HONG KONG: HSBC Holdings Plc posted a small increase in first half pretax profit, as rising expenses from investments in a new growth strategy and a US$765mil provision against sale of US mortgage securities ate into higher revenues.
Europe’s biggest bank, which is shifting into growth mode after years of shrinking its global empire and restructuring the business, reported yesterday a pretax profit of US$10.7bil in the six months through June, up 4.6% from the year-ago period.
As the bank spent on hiring more frontline staff and expanding digital capabilities, its costs climbed 6% to US$17.5bil.
“We are taking firm steps to deliver the strategy we outlined in June. We are investing to win new customers, increase our market share, and lay the foundations for consistent growth in profits and returns,” John Flint, HSBC’s group chief executive, said in a statement.
Flint set out in June a three-year plan to invest US$15bil-US$17 bil in areas such as technology and in China.
HSBC’s retail banking and wealth management, and commercial banking divisions performed most strongly in the first half, Flint said, adding both continued to gain from a positive interest rate environment.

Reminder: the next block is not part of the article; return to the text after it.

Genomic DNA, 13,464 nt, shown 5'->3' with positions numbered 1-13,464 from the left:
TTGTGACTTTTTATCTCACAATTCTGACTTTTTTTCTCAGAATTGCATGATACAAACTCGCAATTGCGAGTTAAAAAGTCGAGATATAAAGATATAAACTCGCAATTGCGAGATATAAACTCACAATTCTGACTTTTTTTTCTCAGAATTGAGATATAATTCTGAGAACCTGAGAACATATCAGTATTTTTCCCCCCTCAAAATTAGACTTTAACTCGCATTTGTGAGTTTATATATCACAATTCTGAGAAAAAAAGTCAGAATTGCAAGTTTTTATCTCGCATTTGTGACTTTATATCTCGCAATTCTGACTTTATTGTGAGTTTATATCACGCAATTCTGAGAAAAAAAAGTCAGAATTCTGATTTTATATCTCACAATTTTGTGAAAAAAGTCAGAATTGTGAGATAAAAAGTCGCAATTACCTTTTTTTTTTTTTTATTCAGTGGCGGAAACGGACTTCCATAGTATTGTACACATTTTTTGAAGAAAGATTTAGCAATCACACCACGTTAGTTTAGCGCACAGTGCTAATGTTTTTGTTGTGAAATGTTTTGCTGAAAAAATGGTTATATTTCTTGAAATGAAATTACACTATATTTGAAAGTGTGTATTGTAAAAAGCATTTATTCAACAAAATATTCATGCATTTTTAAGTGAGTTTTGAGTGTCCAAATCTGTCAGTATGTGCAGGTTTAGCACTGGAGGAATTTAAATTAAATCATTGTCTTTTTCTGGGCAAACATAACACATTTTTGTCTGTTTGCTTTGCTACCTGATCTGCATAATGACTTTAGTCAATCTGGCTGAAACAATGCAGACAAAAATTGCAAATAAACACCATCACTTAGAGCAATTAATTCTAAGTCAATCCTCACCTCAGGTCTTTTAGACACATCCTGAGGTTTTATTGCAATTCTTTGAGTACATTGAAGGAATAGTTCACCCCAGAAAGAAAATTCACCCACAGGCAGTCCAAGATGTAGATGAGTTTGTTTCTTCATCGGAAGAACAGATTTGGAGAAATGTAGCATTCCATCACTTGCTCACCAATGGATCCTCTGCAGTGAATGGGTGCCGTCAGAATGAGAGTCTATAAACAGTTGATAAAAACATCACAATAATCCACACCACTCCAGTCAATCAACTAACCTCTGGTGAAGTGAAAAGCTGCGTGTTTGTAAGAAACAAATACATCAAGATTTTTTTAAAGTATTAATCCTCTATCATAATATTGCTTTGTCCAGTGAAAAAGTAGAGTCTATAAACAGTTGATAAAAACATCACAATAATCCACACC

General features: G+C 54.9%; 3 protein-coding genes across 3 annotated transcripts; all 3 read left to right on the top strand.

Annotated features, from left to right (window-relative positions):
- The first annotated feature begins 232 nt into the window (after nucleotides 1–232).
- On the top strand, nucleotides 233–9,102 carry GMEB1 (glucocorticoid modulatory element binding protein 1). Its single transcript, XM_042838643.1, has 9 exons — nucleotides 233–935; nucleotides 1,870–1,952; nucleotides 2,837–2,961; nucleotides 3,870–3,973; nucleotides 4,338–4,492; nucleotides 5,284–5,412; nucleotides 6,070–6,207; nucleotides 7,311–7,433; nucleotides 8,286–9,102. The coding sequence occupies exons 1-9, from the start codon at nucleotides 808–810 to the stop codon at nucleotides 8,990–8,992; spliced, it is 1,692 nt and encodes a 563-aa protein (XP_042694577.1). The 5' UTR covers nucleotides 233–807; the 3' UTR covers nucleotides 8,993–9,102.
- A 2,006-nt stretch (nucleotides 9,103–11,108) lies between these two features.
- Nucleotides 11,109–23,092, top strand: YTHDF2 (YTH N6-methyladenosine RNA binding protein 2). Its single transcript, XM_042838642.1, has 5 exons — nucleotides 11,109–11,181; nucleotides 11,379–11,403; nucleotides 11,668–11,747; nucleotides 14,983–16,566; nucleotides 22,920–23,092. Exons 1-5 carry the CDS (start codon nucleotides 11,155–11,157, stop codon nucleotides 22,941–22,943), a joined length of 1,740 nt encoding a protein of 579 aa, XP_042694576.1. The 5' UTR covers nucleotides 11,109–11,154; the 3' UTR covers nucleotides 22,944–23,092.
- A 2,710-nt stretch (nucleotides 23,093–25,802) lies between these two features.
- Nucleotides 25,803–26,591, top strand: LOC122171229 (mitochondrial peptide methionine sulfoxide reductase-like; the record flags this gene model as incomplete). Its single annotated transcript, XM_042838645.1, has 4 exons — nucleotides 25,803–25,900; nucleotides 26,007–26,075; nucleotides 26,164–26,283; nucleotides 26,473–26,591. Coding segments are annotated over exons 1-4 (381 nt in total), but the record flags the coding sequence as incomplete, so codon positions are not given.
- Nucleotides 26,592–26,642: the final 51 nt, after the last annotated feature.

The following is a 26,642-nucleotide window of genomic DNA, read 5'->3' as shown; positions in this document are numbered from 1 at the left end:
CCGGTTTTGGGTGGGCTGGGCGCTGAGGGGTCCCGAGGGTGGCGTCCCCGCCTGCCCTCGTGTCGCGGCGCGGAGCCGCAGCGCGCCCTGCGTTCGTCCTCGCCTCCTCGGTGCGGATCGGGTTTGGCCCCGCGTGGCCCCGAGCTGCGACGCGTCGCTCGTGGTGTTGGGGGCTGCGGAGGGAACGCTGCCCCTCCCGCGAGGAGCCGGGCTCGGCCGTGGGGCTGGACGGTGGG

Pretax profits for the period from Asia jumped 23% to US$9.4bil, representing 88% of group pretax profits.
Flint re-emphasised Asia as one of the bank’s strategic targets in his June presentation. The bank has not seen any impact yet either on its own performance or that of its customers from rising US-China trade tensions, Flint said, but is concerned about how tit-for-tat tariffs could affect investor confidence.
“I’d be concerned the general rhetoric has a bad impact on investor sentiment and investors go risk-off,” Flint told Reuters.
The bank’s pretax profit of US$5.96bil in the April-June quarter was higher than the US$5.79bil average of analysts’ forecasts compiled by the bank.
First-half reported revenues rose 4.2% to US$27.3bil.
HSBC shares in Hong Kong partially erased their gains after the results to be up 0.7%, in line with the broader market.
HSBC said it has set aside US$765mil to resolve a civil claim by the US Justice Department over allegations the bank missold toxic mortgage-backed securities in the run-up to the 2007-8 financial crisis.
The settlement wiped out almost all of the bank’s profits for the first half of the year in North America, where it is trying to turn around a US business that has for years underperformed. — Reuters
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